Sustainability topics of biodegradable plastics, container re-use, ecodesign, Volume 6, Issue 3

Sustainability topics of biodegradable plastics, container re-use, ecodesign

Volume 6, Issue 3

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Juice industry wants to make bottles from wastewater

If all goes according to plan, juice packagers will be filling a biodegradable polyhydroxybutyrate (PHB) barrier container by mid-2016.

Phase one and two of the PHBOTTLE Project are proceeding concurrently with the goal of molding barrier containers, which are 100% biodegradable. The process would involve capturing sugars and other residues from juice production wastewater, converting it to PHB, adding barrier properties and molding.

The juice industry consumes a large amount of water for cleaning equipment and facilities and washing of fruits and vegetables. The resulting wastewater contains huge quantities of organic waste in the form of sugars and must be treated before release. However, microorganisms can convert the sugars to PHB.

Phase I of the PHBOTTLE Project is identifying microorganisms capable of converting organic residues from wastewater into PHB. The second phase examines the addition of cellulose fibers and other ingredients to increase barrier properties and product shelf life.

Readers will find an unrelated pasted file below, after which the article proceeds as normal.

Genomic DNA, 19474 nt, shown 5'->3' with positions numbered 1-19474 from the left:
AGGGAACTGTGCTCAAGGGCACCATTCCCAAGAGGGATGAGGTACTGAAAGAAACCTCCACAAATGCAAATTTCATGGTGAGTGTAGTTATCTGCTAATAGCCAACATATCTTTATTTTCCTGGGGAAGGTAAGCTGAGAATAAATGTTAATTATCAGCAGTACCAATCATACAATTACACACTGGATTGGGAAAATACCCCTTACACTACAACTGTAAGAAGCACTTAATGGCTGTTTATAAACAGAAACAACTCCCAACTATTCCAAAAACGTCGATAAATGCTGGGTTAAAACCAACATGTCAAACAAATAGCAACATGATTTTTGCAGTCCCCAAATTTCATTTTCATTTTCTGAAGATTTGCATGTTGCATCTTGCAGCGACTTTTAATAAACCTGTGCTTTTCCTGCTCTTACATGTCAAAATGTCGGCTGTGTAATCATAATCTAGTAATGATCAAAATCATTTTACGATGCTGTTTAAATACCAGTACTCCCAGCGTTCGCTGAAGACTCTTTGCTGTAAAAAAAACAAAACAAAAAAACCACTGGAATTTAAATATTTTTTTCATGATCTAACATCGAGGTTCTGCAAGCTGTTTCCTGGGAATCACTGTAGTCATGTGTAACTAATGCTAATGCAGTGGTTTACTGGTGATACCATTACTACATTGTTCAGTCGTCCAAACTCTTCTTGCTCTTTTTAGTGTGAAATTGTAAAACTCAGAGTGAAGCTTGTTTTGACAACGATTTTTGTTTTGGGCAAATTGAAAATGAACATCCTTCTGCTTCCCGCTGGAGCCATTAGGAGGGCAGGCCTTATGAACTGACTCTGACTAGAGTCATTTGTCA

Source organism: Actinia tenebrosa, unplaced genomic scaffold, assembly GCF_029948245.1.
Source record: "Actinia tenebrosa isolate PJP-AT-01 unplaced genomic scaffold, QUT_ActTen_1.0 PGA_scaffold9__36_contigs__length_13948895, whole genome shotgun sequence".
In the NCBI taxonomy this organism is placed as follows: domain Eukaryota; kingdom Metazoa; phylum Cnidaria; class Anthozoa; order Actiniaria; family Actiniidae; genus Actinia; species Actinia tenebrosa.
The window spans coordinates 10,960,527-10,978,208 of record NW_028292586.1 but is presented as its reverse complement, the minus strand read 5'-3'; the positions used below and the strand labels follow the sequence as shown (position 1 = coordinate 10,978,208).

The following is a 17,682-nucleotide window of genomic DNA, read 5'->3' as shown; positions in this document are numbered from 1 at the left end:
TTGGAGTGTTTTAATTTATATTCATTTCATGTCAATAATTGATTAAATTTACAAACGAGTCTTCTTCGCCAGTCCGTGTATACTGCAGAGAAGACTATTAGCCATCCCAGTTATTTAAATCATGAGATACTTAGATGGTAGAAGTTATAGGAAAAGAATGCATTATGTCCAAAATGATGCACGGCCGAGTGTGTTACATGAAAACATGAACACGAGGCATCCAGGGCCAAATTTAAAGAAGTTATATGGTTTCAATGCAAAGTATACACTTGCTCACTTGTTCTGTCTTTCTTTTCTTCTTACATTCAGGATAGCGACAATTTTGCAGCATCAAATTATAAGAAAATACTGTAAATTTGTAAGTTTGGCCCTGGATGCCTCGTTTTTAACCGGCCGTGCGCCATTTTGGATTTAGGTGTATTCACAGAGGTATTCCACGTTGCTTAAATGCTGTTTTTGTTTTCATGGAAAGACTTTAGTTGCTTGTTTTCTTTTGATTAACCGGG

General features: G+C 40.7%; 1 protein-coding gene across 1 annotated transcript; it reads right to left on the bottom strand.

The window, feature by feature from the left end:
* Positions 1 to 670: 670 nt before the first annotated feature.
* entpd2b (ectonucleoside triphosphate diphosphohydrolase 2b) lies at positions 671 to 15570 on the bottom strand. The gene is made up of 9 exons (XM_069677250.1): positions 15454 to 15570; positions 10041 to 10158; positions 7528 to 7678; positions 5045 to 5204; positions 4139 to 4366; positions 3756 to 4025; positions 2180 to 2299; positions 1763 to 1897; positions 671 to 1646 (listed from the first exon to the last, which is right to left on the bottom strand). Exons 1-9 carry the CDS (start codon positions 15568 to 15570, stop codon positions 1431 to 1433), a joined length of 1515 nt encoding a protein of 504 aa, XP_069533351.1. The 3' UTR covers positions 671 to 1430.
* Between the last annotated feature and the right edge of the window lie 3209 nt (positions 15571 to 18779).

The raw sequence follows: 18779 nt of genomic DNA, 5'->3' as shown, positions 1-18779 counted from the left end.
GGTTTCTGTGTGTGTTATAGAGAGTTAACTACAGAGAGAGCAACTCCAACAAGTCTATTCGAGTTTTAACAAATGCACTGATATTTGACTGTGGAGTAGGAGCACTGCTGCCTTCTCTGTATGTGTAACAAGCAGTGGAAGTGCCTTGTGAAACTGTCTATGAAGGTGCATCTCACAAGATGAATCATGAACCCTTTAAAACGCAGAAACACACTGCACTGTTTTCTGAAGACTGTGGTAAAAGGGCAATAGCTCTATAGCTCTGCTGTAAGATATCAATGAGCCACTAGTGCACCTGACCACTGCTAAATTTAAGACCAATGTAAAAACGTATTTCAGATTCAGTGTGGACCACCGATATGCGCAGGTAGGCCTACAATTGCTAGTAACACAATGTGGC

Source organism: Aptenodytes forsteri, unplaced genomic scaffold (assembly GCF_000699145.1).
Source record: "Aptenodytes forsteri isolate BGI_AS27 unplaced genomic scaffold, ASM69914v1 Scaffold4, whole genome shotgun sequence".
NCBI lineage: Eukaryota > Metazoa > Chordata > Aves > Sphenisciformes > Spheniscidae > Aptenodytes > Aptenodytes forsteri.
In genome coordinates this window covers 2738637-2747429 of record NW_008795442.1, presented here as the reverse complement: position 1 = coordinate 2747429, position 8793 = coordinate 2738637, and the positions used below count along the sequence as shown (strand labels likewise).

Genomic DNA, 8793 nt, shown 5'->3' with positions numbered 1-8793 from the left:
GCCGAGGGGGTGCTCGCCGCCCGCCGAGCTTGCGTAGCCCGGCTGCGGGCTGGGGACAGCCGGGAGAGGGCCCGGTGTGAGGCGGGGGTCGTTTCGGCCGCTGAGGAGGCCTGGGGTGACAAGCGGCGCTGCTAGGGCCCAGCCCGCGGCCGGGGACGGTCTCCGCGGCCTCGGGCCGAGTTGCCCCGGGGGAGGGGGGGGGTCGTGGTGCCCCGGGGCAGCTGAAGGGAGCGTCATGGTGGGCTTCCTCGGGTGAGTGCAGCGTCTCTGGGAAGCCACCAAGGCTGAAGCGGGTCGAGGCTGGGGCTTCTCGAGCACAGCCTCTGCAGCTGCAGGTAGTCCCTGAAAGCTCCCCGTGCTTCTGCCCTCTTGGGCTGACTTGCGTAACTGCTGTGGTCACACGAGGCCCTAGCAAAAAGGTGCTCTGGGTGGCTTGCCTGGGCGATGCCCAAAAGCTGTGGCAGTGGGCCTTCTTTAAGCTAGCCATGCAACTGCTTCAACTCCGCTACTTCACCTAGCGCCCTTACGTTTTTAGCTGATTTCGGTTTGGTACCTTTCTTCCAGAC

In a third phase, this PHB with improved properties will be molded into bottles for juice. These containers will be validated and tested by filling them with fruit juice, thereby creating a closed-loop system where waste is converted into a viable product.

The project also will perform a life cycle analysis (LCA) of the resulting PHB packaging. Other potential applications for the PHB include non-food packaging, primarily for pharmaceuticals and cleaning products.

The effort, being undertaken by the European Fruit Juice Association, Brussels, Belgium, involves several companies and technology centers, and is being funded by the European Union’s 7th Framework Programme, which supports research and technological developments in Europe.

Partners represent eight countries and include:

  • Ainia Technology Centre, Paterna, Spain; the tech center coordinator
  • Aimplas (Plastic Technology Institute), Paterna, Spain
  • Cítricos y Refrescantes, S.A., Madrid, Spain
  • Omniform, S.A., Bièrges, Belgium
  • TNO Technology Centre, Delft, The Netherlands
  • Silvel Limited, Bulgaria
  • Logoplaste Innovation Lab LDA, Cascais, Portugal
  • National Institute of Industrial Technology (INTI), San Martin, Argentina
  • Mega Empack S.A., Mexico
  • Logoplaste do Brasil LTDA, São Paulo, Brazil
  • Vanguardia SD de RL, San Pedro Sula, Honduras

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Refillable glass wine bottles hold nontoxic cleaners


Glass wine bottles with tasting cork closures serve as a refillable vessel for nontoxic household cleaning products from Elemental Essentialz, McKinney, TX. All-purpose Cleaner, Glass & Granite Cleaner and Soft Scrubbing Cleaner may be ordered online with color-coded metal liquor pourers or purchased at a handful of retailers in Texas, including nine outlets in the Central Market division of H-E-B, San Antonio, TX.